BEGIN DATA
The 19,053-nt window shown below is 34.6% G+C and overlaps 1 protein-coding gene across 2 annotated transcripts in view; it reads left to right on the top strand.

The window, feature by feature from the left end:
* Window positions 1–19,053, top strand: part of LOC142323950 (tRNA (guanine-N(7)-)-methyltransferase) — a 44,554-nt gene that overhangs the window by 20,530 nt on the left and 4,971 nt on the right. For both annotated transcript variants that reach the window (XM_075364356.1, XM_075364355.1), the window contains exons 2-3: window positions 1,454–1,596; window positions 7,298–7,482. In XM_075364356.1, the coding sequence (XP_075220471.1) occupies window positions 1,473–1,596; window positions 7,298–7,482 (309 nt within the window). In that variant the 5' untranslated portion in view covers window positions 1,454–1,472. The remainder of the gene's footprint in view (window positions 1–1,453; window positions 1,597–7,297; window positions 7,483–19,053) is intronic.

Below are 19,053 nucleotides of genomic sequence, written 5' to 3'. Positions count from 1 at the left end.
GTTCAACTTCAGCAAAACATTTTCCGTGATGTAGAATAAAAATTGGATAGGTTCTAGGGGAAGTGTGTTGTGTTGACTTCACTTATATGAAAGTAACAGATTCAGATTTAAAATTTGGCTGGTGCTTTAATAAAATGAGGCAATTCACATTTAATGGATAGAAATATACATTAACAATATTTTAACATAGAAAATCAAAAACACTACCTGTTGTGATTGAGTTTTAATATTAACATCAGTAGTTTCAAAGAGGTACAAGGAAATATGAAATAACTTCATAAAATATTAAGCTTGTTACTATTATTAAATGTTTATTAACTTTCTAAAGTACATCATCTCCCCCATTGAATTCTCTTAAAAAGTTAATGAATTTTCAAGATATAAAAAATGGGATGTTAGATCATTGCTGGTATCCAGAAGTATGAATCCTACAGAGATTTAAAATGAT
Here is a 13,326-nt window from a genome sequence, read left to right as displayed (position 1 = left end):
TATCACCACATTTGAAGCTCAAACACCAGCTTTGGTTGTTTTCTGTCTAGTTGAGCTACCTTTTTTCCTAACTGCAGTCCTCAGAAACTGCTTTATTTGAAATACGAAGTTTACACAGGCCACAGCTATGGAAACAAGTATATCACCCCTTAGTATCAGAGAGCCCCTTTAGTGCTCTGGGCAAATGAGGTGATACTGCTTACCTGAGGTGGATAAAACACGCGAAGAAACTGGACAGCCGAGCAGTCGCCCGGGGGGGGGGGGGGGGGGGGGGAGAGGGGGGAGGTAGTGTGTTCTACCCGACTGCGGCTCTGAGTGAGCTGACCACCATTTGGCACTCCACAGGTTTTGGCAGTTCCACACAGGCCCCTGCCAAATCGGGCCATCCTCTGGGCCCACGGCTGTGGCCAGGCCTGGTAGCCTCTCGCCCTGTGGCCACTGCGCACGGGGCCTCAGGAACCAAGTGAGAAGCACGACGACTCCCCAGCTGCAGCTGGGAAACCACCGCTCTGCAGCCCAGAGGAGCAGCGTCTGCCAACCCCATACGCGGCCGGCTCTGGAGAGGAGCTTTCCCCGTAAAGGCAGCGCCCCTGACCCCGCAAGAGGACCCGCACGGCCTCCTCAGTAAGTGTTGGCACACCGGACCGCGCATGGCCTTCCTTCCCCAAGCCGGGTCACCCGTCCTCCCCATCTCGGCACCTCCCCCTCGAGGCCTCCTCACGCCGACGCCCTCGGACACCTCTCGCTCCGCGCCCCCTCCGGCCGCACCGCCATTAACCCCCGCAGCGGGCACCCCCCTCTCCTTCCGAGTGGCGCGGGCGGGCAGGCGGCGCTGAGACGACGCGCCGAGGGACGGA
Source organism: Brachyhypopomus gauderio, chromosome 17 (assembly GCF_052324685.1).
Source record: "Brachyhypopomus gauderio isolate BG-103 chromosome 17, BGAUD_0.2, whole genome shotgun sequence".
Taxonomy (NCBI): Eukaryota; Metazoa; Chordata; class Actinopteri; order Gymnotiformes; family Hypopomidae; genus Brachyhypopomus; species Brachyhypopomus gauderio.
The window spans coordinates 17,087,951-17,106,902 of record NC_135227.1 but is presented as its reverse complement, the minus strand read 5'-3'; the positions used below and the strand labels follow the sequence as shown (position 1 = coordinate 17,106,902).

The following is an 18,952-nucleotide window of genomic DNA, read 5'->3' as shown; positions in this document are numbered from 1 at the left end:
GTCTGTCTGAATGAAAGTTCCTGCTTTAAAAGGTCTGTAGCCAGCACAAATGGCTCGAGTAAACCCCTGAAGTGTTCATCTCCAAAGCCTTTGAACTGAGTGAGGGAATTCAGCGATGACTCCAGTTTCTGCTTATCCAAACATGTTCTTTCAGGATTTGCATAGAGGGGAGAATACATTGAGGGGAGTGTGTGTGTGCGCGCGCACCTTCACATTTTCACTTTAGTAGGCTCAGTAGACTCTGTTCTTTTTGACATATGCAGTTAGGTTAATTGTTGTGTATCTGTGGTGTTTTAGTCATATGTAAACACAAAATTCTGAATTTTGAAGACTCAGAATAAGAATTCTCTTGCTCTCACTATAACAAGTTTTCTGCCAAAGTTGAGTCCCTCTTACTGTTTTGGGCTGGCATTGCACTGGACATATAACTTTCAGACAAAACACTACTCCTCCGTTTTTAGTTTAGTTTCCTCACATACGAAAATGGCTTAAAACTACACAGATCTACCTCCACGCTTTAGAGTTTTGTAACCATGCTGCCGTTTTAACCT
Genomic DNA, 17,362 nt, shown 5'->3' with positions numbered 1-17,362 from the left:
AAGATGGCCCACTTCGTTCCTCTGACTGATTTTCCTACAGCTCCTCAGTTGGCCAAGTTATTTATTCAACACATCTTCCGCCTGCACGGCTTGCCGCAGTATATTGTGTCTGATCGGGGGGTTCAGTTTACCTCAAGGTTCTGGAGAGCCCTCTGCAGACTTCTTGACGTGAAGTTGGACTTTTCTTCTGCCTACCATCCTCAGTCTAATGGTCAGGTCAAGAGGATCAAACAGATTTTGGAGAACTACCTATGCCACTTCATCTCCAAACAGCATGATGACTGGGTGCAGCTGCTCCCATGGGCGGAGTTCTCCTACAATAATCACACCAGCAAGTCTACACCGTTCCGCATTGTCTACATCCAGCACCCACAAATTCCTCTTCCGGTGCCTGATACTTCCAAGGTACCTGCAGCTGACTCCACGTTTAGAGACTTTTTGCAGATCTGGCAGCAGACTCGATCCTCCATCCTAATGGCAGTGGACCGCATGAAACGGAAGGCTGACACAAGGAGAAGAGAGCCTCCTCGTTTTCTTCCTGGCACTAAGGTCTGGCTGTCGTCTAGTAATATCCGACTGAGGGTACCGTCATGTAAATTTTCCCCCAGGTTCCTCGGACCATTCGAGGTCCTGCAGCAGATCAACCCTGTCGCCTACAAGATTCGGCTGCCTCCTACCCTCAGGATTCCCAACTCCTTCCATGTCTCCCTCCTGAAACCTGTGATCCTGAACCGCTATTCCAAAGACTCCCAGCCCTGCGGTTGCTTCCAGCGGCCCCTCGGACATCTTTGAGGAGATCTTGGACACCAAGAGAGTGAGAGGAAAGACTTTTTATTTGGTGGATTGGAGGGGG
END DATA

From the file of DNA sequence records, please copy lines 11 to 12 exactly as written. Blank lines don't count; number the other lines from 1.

The window spans coordinates 17,087,951-17,106,902 of record NC_135227.1 but is presented as its reverse complement, the minus strand read 5'-3'; the positions used below and the strand labels follow the sequence as shown (position 1 = coordinate 17,106,902).

The following is an 18,952-nucleotide window of genomic DNA, read 5'->3' as shown; positions in this document are numbered from 1 at the left end: